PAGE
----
Ruby browser similar to Smalltalk browsers? 
Author Message
 Ruby browser similar to Smalltalk browsers?

Hi,

This quote on amazon.com from an interview of some Ruby authours caught
my attention:

'In late 2001, someone will release a Ruby browser similar to VisualAge
and the Smalltalk browsers.'

Is there any news on this feature or release?

Please excuse me for not searching first the Ruby FAQs and sites. I know
little about Ruby, nor developments with its tools. Good code browsers
certainly offer a distinct advantage.

Thanks. John Clarke



Sat, 31 Jul 2004 03:28:28 GMT  
 Ruby browser similar to Smalltalk browsers?
Quote:
----- Original Message -----

Newsgroups: comp.lang.ruby,comp.lang.smalltalk

Sent: Monday, February 11, 2002 1:30 PM
Subject: Ruby browser similar to Smalltalk browsers?

> This quote on amazon.com from an interview of some Ruby authours caught
> my attention:

> 'In late 2001, someone will release a Ruby browser similar to VisualAge
> and the Smalltalk browsers.'

> Is there any news on this feature or release?

Hmm. I'm not sure what was being referred to there.

There are some existing browsers (check the archive at
www.ruby-lang.org)... my impression is that most of these
are rather rudimentary or proof-of-concept. (That's not a
flame, and may not even be accurate.)

I agree with you that good tools make a world of difference.

My money at the moment is on the FreeRIDE project
(www.rubyide.org), spearheaded by Curt Hibbs. There
is already some code (much of it written by Rich Kilmer,
who codes like the wind) but at present it is even more
alpha-ware than any of the others, I think.

One nice thing about this project is that it has so many
programmers that they can't all be lazy at once. As for me,
I haven't yet contributed a single line of code...

Cheers,
Hal Fulton



Sat, 31 Jul 2004 03:43:24 GMT  
 Ruby browser similar to Smalltalk browsers?

# My money at the moment is on the FreeRIDE project
# (www.rubyide.org), spearheaded by Curt Hibbs. There
# is already some code (much of it written by Rich Kilmer,
# who codes like the wind)

An understatement to put it mildly - the guy breathes code, and without it
turns purple. Just try to have a long conversation, even by chat, with
him -- he starts gasping and gagging and begging to return to his laptop.

I'm not kidding!

#but at present it is even more
# alpha-ware than any of the others, I think.
#
# One nice thing about this project is that it has so many
# programmers that they can't all be lazy at once. As for me,
# I haven't yet contributed a single line of code...
#

Aaahhh, the "dozing programmer" problem, which, like the "dining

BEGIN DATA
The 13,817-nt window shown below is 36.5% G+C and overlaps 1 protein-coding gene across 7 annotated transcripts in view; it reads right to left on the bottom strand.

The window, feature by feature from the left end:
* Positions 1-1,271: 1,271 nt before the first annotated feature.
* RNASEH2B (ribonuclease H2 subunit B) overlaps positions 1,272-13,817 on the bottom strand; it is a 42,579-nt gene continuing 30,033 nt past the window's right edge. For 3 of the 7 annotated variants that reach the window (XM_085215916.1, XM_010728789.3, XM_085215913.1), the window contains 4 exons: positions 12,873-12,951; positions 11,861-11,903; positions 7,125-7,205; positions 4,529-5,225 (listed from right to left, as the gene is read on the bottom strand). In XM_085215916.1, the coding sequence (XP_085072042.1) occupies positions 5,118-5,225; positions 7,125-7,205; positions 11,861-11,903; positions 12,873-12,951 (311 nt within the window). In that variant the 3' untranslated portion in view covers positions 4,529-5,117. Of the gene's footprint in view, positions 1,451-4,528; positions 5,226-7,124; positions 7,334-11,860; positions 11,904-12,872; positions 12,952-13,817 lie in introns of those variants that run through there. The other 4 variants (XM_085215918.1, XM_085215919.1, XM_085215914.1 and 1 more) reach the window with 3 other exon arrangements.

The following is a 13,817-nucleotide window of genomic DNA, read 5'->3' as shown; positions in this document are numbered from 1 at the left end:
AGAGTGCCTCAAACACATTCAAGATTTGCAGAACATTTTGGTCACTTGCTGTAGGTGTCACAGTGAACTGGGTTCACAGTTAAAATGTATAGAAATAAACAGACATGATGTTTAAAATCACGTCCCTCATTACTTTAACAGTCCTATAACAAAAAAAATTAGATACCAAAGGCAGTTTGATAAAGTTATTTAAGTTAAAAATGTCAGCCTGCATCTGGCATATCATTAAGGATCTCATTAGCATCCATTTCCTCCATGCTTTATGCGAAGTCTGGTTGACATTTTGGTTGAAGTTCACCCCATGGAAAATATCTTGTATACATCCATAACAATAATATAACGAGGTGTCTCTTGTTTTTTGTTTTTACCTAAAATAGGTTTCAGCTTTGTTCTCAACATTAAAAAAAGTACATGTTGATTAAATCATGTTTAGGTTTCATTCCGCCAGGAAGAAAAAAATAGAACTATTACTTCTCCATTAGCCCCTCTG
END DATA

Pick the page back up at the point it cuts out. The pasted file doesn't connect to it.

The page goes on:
philosopher" problem upon which it is based, is centered around a few simple
activities:

        * Eating
        * Coding
        * Sleeping
        * Answering Newsgroup mail

Oddly enough, no matter what algorithm you use to write it, by far the most
time consuming task for each developer in the simulation always ends up
being "answering newsgroup mail"... sleeping is of course dead last in the
list by a long shot... eating and coding are about the same but combined
constitute only about 15% of the time...

Wonder why...

 ;)

-- Bob Calco

# Cheers,
# Hal Fulton



Sat, 31 Jul 2004 03:59:42 GMT  
 Ruby browser similar to Smalltalk browsers?

Quote:

> I agree with you that good tools make a world of difference.

> My money at the moment is on the FreeRIDE project
> (www.rubyide.org), spearheaded by Curt Hibbs. There
> is already some code (much of it written by Rich Kilmer,
> who codes like the wind) but at present it is even more
> alpha-ware than any of the others, I think.

Actually, Rich has written *all* of the code, so far -- very impressive (and
humbling).

The truth is, that this project *is* in the very early stages, but Rich has
made lots of progress coding the plugin architecture on which *everything*
else will be based, and I just finished laying out a design for the visual
components.

Quote:
> One nice thing about this project is that it has so many
> programmers that they can't all be lazy at once. As for me,
> I haven't yet contributed a single line of code...

Gee... I'm one of the guys to who started this thing, and I haven't written
a line of code yet either!

I also am impressed with how many developer's have signed up to work on
FreeRIDE, and sometimes I worry that they might lose interest because the
project is not yet in a state where all of them can be doing something
(please, please, don't lose interest -- we're moving as fast as we can!).

But we do have the core plugin architecture coded and working, and there is